They’ve been matched in competition and their columns appear in print together every Tuesday morning.
But in the two months since they’ve become the faces of the Bulletin’s Year of You competition, Jeanette Balmut and Joshua Messersmith had never met.
On Thursday, the (workout) gloves came off. Balmut and Messersmith marked the two-month milestone of their journey with an old-fashioned face-off.
“He looks good,” Balmut told her oldest daughter, Myklyn, concealing her lips with her hand and speaking in a hushed tone.
It’s worth noting, though, that any hint of rivalry was dashed weeks ago. The two have actually traded messages and privately cheer one another’s progress.
Instead, their nemeses on Thursday were the scale and tape. They came together on Thursday to be weighed and measured.
The weigh-in and measurements took place in the studio room at CalFit Manteca, the home base for Balmut and trainer Antonio Hernandez.
In two months, Balmut has experienced a complete lifestyle change. She’s had a membership to CalFit for more than a decade, but embarrassingly admits she only stepped foot inside the facility to pay her bill.
Since being selected by Hernandez and CalFit owner Steven Zakarias, Balmut, a working mother of three, hasn’t missed a single workout.
“Everyone says you’ll get addicted. I don’t know if that’s true, but I’m certainly committed,” she said. “I’m here every day, whether its morning, noon or night. I’m loving it and I’ve got a pep in my step.”
On Thursday, she was the belle of the ball.
The Bulletin’s video camera followed her every move. Members stopped their workouts to chat with her or take in the production. Year of You has made the bubbly, engaging 46-year-old a mini-celebrity. Initially, she feared the spotlight and public nature of the competition.
Today, she embraces the opportunity to share her story, knowing it could help others like her.
“Everyone knows everything. I never would have told anybody my weight; I certainly wouldn’t have told my husband,” she said. “Now I’m texting him and showing him.
“People know me everywhere I go in town,” she later added. “Somebody makes some sort of comment. They’re following me (on Facebook), reading (the column); they’re inspired.”
By almost every measure, Messersmith has proven to be Balmut’s polar opposite.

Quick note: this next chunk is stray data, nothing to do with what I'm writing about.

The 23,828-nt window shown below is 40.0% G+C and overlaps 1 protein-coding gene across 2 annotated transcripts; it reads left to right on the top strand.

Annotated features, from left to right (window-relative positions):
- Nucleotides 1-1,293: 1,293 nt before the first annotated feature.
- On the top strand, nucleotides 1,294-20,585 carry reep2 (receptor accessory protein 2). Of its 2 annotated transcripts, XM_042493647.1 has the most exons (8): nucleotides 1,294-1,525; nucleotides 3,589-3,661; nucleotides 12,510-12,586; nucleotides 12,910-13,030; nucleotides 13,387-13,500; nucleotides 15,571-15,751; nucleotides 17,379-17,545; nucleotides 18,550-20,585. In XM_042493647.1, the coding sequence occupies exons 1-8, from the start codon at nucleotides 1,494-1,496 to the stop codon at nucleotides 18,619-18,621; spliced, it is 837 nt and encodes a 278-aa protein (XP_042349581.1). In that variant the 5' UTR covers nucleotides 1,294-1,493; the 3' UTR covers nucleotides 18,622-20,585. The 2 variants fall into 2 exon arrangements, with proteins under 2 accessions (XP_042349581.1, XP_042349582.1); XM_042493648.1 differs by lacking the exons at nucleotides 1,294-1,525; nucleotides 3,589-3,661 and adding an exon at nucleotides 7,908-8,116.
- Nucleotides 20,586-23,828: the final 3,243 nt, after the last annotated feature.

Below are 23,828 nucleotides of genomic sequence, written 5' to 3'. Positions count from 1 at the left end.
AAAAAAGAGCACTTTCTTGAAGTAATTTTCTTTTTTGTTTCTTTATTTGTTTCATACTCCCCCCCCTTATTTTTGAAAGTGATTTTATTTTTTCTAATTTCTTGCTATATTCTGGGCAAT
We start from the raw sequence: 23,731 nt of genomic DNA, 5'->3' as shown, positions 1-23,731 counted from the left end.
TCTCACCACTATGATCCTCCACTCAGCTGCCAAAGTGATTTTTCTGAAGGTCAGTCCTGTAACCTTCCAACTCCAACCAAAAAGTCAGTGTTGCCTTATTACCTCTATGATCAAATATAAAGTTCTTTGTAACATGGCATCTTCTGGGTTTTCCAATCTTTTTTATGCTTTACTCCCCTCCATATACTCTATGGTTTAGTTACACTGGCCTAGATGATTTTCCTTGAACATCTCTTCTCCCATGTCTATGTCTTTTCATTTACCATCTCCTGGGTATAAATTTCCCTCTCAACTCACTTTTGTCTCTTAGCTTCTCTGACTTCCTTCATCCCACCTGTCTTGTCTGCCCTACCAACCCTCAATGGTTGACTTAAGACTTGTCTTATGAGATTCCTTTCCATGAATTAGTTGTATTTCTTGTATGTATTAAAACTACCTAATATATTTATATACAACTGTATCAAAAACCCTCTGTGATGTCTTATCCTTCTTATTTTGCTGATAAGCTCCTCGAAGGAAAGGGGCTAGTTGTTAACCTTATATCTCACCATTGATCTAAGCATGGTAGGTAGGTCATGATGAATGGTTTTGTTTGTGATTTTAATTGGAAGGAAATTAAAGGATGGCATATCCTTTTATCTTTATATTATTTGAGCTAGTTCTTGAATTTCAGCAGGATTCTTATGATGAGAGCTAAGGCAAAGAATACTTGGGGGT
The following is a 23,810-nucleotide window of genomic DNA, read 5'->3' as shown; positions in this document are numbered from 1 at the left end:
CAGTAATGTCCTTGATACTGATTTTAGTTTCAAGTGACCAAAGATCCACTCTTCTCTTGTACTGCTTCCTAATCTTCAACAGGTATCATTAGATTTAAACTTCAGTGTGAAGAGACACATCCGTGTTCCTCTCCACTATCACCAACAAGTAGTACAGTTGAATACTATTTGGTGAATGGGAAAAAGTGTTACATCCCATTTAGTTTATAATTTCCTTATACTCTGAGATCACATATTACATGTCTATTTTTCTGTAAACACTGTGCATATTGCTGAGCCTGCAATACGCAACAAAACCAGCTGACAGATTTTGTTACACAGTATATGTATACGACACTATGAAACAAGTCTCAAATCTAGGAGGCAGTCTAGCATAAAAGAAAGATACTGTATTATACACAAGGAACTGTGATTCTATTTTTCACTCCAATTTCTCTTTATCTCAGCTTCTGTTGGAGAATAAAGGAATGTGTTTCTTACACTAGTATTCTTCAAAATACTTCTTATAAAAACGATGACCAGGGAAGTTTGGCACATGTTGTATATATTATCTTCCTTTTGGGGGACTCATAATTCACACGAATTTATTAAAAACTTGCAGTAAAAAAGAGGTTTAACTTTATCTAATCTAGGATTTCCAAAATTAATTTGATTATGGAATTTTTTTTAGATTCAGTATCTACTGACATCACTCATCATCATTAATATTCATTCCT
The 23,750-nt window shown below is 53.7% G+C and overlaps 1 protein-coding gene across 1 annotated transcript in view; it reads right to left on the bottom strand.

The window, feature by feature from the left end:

He’s the young buck. His age, 23, makes Balmut cringe. “I’m older than your mother,” she says with a forced smile.
He’s quiet and reserved. He’s a bachelor eager to marry his fiancee in October — “He’s going to wear one of those rip-away tuxedos,” CORE Athletic Performance owner Robert Iniguez quipped — and he’s a former athlete with a natural comfort among the iron bars and plates of the gym.
But he and Balmut share one commonality: At the first major checkpoint, they’ve lost a considerable amount of weight and inches. Messersmith’s weight loss is visible in his face, neck and shoulders.
With Iniguez diagraming his workouts — he specializes in training college and professional athletes — Messersmith has enjoyed a varied program.
His workouts include but are not limited to: flipping tractor tires, running bleachers and sprints, and wearing an elevation mask.
What he’s lost in inches and pounds hardly compares to what he’s gained: a better understanding of how to manage his diet.
“I’ve been used to working out, but didn’t know how much a difference diet would make,” Messersmith said. “And diet does make a difference, because I don’t work out too much harder than I already was.”
Messersmith has leaned on the My Fitness Pal app, which allows him to set daily nutritional goals and log his food, drink and activity. The app also allows Messersmith to track his progress.
“There have been ups and downs. Eating healthy was tricky at first, but we got it down,” he said. “... Knowing I can be able to eat foods I want to eat as long as I stay within my portion sizes and goal for the day, that makes it easier. That makes my journey a little easier.”